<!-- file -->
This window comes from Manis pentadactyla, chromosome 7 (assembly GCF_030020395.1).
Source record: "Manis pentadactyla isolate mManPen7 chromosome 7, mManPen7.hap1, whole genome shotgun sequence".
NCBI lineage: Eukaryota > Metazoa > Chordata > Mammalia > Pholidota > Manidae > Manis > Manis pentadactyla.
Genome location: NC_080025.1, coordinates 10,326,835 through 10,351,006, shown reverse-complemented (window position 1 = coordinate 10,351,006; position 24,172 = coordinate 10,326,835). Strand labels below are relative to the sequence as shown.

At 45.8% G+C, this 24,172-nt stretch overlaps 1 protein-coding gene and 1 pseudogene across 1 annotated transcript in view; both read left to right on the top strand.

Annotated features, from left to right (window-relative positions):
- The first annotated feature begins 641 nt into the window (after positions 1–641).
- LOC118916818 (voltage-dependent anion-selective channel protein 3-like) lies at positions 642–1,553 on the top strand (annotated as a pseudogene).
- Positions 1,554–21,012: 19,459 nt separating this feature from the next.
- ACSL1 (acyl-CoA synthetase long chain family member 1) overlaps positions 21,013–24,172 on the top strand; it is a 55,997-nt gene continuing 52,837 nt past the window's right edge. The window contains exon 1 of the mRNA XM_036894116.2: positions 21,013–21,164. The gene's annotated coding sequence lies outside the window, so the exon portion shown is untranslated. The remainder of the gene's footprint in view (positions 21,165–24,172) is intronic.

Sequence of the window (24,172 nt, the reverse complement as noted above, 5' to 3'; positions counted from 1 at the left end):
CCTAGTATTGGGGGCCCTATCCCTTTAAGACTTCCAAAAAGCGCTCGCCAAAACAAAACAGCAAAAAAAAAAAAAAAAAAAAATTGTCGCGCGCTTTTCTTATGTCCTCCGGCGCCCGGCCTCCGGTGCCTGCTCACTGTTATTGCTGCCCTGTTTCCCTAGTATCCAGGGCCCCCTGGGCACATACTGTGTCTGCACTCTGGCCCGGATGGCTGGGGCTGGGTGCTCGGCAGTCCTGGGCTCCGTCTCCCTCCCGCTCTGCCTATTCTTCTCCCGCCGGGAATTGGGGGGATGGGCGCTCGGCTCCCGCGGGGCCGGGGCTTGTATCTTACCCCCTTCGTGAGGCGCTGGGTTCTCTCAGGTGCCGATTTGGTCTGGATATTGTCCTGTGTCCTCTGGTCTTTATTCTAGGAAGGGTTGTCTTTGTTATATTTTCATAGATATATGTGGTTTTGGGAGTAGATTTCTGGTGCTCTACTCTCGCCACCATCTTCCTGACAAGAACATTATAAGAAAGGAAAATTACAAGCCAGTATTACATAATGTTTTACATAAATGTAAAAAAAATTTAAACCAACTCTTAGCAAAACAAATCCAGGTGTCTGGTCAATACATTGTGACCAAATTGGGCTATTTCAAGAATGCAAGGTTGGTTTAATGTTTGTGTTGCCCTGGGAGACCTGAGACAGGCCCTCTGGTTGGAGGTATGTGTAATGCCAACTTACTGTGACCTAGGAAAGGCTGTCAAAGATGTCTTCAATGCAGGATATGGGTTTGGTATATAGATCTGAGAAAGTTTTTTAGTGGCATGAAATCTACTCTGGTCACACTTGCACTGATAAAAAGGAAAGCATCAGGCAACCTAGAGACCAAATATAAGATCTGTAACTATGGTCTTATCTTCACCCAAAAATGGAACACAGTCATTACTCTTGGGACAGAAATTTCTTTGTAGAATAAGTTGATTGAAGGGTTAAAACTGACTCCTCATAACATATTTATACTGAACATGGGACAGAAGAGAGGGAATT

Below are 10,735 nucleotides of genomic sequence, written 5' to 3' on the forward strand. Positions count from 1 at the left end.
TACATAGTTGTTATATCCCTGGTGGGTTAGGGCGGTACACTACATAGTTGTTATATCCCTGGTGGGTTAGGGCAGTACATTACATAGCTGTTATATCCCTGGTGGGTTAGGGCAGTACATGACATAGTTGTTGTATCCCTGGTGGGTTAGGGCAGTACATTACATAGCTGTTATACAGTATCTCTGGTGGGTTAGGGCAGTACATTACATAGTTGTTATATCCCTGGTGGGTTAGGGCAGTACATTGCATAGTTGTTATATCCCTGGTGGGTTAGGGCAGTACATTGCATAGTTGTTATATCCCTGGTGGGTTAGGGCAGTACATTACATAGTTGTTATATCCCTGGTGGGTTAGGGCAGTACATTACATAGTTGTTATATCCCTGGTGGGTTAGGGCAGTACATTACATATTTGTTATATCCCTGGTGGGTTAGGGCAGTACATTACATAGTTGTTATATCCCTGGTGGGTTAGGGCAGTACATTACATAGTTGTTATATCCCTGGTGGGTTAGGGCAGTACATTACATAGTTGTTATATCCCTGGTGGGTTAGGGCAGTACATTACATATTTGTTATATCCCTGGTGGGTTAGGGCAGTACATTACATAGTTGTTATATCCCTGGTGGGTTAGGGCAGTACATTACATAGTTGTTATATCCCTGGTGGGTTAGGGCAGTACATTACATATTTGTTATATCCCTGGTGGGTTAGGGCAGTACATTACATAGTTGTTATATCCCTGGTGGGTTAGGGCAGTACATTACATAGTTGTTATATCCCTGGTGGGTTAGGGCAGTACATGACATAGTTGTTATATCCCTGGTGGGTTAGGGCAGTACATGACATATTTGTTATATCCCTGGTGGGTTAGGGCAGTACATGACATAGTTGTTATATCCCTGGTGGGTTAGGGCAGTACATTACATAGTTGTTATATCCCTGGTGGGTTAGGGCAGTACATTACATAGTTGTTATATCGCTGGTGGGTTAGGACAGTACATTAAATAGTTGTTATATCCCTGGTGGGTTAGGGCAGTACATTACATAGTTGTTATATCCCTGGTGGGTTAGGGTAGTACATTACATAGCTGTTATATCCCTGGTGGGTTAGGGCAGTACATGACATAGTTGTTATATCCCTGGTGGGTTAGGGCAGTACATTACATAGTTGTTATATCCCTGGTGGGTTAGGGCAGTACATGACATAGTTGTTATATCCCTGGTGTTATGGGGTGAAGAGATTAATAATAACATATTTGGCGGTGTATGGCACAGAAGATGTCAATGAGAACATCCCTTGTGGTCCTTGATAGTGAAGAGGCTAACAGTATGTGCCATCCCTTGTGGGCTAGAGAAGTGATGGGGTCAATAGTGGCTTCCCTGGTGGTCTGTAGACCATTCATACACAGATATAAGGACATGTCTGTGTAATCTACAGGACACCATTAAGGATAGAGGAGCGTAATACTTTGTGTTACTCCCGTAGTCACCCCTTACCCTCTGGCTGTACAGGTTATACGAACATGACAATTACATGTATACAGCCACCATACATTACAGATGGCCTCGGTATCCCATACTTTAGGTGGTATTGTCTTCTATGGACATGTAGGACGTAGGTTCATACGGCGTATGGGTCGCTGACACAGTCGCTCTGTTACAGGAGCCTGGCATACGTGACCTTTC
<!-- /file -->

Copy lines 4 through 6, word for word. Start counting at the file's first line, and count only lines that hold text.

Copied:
Genome location: NC_080025.1, coordinates 10,326,835 through 10,351,006, shown reverse-complemented (window position 1 = coordinate 10,351,006; position 24,172 = coordinate 10,326,835). Strand labels below are relative to the sequence as shown.

At 45.8% G+C, this 24,172-nt stretch overlaps 1 protein-coding gene and 1 pseudogene across 1 annotated transcript in view; both read left to right on the top strand.

Annotated features, from left to right (window-relative positions):